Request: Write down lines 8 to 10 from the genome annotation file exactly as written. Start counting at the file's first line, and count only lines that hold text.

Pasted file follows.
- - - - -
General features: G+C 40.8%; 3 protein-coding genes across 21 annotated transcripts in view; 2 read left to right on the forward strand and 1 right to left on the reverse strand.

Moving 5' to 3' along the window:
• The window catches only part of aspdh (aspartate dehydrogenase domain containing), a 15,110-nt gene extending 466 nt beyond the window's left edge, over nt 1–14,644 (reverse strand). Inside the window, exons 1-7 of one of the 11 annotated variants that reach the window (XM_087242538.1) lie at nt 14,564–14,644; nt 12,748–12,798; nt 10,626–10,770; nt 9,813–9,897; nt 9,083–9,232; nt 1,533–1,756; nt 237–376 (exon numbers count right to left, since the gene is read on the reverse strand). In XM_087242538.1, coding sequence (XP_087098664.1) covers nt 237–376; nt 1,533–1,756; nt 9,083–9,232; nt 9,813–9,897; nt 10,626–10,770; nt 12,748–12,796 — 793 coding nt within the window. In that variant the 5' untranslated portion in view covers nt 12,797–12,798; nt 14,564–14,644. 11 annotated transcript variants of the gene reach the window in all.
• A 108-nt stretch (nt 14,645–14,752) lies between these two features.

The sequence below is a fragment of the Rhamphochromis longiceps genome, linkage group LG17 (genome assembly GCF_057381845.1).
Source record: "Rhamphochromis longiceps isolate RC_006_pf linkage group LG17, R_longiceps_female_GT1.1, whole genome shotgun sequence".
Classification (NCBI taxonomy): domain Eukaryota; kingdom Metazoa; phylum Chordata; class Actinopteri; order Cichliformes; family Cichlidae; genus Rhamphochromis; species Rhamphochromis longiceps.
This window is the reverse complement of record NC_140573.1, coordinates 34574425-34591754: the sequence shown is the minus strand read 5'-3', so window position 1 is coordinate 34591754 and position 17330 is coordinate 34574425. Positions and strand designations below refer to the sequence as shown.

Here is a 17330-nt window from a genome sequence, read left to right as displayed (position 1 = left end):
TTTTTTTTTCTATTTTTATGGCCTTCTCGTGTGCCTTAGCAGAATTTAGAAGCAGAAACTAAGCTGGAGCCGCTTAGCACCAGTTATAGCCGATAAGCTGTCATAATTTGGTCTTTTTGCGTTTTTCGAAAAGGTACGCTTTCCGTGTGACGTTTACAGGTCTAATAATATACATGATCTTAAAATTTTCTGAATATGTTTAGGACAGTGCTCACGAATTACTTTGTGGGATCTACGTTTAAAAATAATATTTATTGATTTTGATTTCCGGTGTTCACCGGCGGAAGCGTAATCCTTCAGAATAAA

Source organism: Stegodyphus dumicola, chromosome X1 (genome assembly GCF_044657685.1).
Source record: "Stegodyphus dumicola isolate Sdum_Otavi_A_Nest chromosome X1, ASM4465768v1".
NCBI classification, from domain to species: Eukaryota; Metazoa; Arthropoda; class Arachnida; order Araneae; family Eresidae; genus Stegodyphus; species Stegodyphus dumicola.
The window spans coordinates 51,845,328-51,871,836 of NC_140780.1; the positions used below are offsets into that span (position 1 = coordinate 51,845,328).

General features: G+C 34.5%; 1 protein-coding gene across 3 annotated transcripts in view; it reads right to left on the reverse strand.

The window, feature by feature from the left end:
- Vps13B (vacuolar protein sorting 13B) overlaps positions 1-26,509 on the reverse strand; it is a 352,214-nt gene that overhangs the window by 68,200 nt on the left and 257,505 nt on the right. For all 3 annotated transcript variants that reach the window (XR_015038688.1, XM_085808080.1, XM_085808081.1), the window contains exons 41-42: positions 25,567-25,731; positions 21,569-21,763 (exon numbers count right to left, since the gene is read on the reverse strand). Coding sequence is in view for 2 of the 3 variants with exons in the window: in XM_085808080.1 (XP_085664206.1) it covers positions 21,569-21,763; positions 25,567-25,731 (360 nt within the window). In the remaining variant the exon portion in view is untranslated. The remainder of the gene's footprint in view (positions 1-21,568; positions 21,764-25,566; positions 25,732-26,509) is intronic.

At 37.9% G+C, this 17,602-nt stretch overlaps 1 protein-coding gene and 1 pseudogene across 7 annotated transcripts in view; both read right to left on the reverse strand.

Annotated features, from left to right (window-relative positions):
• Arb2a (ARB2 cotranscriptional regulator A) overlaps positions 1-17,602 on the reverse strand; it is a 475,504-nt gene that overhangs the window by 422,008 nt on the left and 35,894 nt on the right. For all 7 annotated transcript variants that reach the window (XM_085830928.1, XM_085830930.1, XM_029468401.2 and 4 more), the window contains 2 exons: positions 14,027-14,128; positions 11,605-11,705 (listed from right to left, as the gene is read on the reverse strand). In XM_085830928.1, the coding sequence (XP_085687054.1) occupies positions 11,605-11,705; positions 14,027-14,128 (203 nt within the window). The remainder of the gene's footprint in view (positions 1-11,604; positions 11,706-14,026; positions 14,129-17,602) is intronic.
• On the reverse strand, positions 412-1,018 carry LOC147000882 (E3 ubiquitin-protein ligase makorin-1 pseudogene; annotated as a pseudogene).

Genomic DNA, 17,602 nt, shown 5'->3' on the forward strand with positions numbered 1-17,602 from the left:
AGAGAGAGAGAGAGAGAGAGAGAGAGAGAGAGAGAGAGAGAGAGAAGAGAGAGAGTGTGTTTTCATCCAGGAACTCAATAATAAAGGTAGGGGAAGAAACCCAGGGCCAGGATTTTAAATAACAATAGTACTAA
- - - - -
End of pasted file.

This window is the reverse complement of record NC_140573.1, coordinates 34574425-34591754: the sequence shown is the minus strand read 5'-3', so window position 1 is coordinate 34591754 and position 17330 is coordinate 34574425. Positions and strand designations below refer to the sequence as shown.

Here is a 17330-nt window from a genome sequence, read left to right as displayed (position 1 = left end):
TTTTTTTTTCTATTTTTATGGCCTTCTCGTGTGCCTTAGCAGAATTTAGAAGCAGAAACTAAGCTGGAGCCGCTTAGCACCAGTTATAGCCGATAAGCTGTCATAATTTGGTCTTTTTGCGTTTTTCGAAAAGGTACGCTTTCCGTGTGACGTTTACAGGTCTAATAATATACATGATCTTAAAATTTTCTGAATATGTTTAGGACAGTGCTCACGAATTACTTTGTGGGATCTACGTTTAAAAATAATATTTATTGATTTTGATTTCCGGTGTTCACCGGCGGAAGCGTAATCCTTCAGAATAAA